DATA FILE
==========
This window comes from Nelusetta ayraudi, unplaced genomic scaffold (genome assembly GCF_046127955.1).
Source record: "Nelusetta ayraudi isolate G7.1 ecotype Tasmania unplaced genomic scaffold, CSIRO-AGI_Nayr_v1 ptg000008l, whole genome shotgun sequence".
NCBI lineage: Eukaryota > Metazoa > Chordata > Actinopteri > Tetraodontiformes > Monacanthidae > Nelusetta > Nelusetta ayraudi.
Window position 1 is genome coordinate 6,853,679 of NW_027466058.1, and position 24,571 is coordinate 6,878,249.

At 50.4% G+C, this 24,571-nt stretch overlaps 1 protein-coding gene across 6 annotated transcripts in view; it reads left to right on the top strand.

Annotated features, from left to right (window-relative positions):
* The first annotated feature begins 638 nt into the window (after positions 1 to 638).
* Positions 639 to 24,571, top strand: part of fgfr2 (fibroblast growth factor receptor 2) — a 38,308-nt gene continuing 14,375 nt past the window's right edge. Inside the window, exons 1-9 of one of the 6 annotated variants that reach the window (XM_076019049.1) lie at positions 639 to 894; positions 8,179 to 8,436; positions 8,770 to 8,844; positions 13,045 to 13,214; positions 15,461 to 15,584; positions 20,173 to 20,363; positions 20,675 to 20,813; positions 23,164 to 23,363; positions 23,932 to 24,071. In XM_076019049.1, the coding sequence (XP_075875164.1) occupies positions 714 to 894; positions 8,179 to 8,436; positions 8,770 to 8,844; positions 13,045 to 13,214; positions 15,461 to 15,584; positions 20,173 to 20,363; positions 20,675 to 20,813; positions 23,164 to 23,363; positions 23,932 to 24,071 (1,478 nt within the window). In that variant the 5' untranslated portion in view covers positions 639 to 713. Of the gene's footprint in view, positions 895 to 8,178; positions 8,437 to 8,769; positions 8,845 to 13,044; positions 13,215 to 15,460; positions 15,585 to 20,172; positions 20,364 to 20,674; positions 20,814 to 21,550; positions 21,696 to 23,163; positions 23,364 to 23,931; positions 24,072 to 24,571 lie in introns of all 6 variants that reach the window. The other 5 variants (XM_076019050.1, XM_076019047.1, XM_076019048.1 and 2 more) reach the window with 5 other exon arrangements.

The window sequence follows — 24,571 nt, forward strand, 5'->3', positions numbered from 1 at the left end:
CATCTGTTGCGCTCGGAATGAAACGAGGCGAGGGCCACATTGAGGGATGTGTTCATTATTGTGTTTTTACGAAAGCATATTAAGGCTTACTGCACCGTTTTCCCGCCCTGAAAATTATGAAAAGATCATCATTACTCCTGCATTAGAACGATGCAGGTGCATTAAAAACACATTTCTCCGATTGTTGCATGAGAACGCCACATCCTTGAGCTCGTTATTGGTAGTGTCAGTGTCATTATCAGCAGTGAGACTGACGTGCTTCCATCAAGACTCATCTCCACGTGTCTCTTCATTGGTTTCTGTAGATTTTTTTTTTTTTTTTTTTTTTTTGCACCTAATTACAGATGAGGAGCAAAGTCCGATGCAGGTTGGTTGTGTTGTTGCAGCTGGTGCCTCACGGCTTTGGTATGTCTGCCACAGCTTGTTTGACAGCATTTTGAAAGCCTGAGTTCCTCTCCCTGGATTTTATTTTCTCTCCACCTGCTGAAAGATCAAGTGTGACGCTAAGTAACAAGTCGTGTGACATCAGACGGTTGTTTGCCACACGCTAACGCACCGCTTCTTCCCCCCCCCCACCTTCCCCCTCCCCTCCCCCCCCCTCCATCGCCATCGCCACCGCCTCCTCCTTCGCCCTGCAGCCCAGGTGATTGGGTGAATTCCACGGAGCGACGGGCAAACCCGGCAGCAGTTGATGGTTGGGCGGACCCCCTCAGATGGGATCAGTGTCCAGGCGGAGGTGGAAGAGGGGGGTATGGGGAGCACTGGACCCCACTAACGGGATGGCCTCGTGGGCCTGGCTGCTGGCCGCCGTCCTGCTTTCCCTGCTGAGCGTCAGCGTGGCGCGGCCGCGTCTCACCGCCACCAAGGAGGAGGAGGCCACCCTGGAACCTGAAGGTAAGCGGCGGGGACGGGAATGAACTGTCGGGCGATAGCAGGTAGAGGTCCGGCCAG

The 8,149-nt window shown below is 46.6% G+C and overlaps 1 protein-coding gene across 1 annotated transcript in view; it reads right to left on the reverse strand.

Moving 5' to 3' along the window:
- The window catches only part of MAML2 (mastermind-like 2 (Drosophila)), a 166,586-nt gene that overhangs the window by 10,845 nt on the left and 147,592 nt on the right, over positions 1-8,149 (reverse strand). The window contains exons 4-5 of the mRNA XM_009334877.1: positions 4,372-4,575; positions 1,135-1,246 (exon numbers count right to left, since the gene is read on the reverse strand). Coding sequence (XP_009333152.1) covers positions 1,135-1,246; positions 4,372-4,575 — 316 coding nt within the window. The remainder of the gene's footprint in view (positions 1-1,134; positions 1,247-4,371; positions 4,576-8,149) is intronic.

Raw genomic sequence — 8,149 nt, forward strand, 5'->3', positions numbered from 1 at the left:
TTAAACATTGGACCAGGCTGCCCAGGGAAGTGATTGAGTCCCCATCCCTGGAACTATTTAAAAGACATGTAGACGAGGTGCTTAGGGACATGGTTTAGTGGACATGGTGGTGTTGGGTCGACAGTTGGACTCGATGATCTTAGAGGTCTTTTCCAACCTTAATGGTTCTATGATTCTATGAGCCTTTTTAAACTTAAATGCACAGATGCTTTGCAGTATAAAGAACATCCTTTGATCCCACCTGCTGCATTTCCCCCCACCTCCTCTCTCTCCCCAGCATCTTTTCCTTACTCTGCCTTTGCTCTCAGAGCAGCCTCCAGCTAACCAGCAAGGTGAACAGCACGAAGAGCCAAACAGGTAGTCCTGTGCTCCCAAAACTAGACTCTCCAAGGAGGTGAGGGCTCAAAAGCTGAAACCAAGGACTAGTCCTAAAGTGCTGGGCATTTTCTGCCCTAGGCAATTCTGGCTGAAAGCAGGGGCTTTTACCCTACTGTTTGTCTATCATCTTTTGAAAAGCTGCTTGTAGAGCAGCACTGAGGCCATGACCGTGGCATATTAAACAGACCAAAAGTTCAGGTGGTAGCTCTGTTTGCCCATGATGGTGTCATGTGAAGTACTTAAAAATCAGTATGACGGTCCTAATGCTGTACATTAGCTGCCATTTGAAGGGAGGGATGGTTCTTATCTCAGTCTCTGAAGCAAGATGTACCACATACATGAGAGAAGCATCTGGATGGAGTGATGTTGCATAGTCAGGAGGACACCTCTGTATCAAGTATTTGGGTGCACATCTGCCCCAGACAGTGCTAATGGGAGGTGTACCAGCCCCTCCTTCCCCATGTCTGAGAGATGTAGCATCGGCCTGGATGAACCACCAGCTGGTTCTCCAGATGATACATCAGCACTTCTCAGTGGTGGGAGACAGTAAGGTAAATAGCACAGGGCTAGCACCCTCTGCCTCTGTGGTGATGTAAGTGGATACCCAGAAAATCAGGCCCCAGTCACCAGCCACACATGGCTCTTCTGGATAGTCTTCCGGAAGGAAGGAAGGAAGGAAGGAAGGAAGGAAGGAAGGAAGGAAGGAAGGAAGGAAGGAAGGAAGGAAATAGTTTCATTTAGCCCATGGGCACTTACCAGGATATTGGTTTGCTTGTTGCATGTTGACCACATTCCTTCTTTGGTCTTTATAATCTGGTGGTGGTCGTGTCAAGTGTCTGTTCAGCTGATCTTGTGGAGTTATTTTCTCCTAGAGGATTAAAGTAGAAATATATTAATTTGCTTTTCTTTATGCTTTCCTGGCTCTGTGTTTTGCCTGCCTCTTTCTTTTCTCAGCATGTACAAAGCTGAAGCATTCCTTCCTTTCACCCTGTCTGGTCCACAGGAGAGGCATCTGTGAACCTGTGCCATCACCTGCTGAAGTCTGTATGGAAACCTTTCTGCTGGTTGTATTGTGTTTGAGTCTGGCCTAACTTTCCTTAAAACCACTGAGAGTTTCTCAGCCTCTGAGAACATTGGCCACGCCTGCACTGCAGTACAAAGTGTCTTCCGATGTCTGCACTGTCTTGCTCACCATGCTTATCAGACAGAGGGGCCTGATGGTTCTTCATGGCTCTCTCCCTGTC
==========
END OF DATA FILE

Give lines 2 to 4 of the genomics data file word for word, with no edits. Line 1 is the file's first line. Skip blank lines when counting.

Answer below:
Source record: "Nelusetta ayraudi isolate G7.1 ecotype Tasmania unplaced genomic scaffold, CSIRO-AGI_Nayr_v1 ptg000008l, whole genome shotgun sequence".
NCBI lineage: Eukaryota > Metazoa > Chordata > Actinopteri > Tetraodontiformes > Monacanthidae > Nelusetta > Nelusetta ayraudi.
Window position 1 is genome coordinate 6,853,679 of NW_027466058.1, and position 24,571 is coordinate 6,878,249.